GREAT BRITAIN TAKES LINE HONOURS INTO CAPE TOWN
21 October 2015
GREAT Britain crossed the finish line in the Stormhoek Race to the Cape of Storms to take Line Honours at 20.30 (22.30 local time) after crossing the 3,400 nautical miles South Atlantic leg in 14 days, two hours and 30 minutes.
Derry~Londonderry~Doire was caught in the wind shadow created by Table Mountain but eventually pulled free to cross the line at 20.40.18 UTC (elapsed time 14 days 2 hours 40 minutes 18 seconds) followed just over 20 minutes later by Garmin at 21.02 UTC (elapsed time 14 days 3 hours 2 minutes).
Mission Performance crossed the finish line at 00:53 UTC at an elapsed time of 14 days 6 hours and 53 minutes.
Arriving into Cape Town, GREAT Britain Skipper, Peter Thornton says: "The tension was incredible in those last few miles. I must admit I was getting very worried because not only had we been neck and neck with Derry~Londonderry~Doire, Garmin and Mission Performance for the last 72 hours, but racing down towards Cape Town in the last closing hours it was just so close. Derry~Londonderry~Doire was just yards behind us again, a little bit like Race 1 so it could’ve been anybody’s race.
"It is a great sense of achievement for the crew and relief really because you really want to achieve a first arrival if you even have that hint of a possibility and achieving it is great.
"I’m hoping it’s not going to be like this for the rest of the race, it’s very exhausting! We are constantly looking at the AIS, looking at the speeds of the other competitors, looking over your shoulder or ahead of you trying to catch up. It's really amazing stuff."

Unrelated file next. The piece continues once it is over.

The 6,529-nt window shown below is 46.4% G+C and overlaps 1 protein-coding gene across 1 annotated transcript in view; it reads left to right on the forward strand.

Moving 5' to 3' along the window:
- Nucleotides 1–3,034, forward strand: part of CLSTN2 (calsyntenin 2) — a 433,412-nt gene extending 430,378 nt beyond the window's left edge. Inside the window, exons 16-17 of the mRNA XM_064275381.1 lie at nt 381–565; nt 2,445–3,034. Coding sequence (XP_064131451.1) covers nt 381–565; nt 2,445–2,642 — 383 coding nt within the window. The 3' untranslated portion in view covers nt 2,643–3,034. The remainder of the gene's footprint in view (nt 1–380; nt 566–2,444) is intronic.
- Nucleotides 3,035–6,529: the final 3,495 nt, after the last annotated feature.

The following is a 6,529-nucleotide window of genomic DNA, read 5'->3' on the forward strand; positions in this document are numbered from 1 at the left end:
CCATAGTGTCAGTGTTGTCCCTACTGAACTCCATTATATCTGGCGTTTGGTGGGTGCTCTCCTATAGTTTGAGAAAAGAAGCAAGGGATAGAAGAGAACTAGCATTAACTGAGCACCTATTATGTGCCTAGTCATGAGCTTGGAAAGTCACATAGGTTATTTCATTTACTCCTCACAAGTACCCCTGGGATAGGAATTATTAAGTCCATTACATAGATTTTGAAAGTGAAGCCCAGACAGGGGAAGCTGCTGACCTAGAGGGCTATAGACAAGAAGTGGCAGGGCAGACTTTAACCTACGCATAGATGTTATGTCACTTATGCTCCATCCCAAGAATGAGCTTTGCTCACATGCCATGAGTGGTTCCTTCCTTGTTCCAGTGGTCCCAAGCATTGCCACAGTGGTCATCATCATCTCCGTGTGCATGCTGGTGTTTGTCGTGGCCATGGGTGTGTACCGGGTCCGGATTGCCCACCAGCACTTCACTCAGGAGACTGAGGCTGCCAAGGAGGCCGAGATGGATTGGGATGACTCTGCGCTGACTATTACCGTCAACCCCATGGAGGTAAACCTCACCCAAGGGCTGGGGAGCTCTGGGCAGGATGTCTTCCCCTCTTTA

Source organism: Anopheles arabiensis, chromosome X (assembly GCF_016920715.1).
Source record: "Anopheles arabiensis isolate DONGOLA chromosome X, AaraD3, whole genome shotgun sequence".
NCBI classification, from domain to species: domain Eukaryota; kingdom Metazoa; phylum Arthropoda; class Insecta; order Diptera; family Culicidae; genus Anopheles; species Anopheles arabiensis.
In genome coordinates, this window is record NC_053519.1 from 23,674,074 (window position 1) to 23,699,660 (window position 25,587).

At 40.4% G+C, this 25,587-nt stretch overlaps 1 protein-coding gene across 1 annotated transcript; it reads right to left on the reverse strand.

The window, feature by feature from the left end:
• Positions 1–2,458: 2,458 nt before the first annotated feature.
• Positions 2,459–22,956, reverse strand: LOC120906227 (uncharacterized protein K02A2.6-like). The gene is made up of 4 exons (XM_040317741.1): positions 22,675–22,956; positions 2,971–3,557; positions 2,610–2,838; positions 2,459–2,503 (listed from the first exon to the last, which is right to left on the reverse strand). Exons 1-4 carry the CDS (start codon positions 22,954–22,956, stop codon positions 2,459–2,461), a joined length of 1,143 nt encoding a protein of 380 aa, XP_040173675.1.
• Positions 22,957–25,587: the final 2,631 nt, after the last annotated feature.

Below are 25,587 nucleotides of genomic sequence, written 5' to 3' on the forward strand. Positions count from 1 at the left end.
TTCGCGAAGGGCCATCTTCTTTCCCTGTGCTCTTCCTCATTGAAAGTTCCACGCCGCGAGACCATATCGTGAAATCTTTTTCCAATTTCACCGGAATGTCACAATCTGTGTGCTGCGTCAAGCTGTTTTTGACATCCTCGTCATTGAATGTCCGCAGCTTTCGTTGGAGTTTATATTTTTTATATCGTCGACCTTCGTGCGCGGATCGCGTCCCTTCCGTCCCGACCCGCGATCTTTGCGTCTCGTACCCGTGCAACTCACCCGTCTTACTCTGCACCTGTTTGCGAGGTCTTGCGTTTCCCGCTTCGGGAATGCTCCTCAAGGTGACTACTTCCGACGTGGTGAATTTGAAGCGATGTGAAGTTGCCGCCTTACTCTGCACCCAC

Stepping off the boat with his team, round the world crew member Sunil Prabhakar, a 59 year-old Business Owner from India and the first Indian to circumnavigate in the race says: "It’s been a very exciting and very challenging race, the last 24 hours have been very intense, we were not going to let anyone over take us, we did what we had to do. Everyone worked really hard to get here. The mood on board was of excitement and it still feels unreal that I have crossed two oceans as part of my circumnavigation.
"This was a very short and intense race and the weather was much more challenging than the race to Rio, we are building up for Race 3 across the Southern Ocean now.
"This experience is more than I expected, it has changed my life already and I am sure for many of my fellow crew mates too. We have a great crew, everyone has their down day but we all help each other get back on our feet and keep moving.
"My wife is coming out to Cape Town, it will be the first time I will have seen her since London and we are looking forward to exploring the city."
Derry~Londonderry~Doire was the second team to cross the finish line in Cape Town
After a closely fought battle to the finish line with GREAT Britain and Garmin, Derry~Londonderry~Doire Skipper Daniel Smith says: "It’s been really tight for a couple of days now. Watching the weather on the way in it has been apparent the boats have been very close and the weather has been closing them together too. Over the last few days it’s been neck and neck with boats lining up alongside each other and it’s been a drag race to the finish.
"Table Bay is renowned for wind holes, one minute one boat is doing 10 knots, then a minute later doing 1 knot while another boat was sailing past it, very tricky. I am very proud of the whole team. We had the full extremes of weather, we had some very windy weather and they dug deep and fought hard, I am very proud. The results seem to be getting better, I think the team have learnt a lot and are working well together."
Diarmuid O'Donovan is a round the world crew member on Derry~Londonderry~Doire from County Kerry, Ireland. Diarmuid says: “It’s been a brilliant, great race, absolutely fabulous. It is very different to Race 1 which became a sweat box and you couldn’t sleep. On this race you have no problem sleeping because you are so tired after watch. It was very interesting sailing.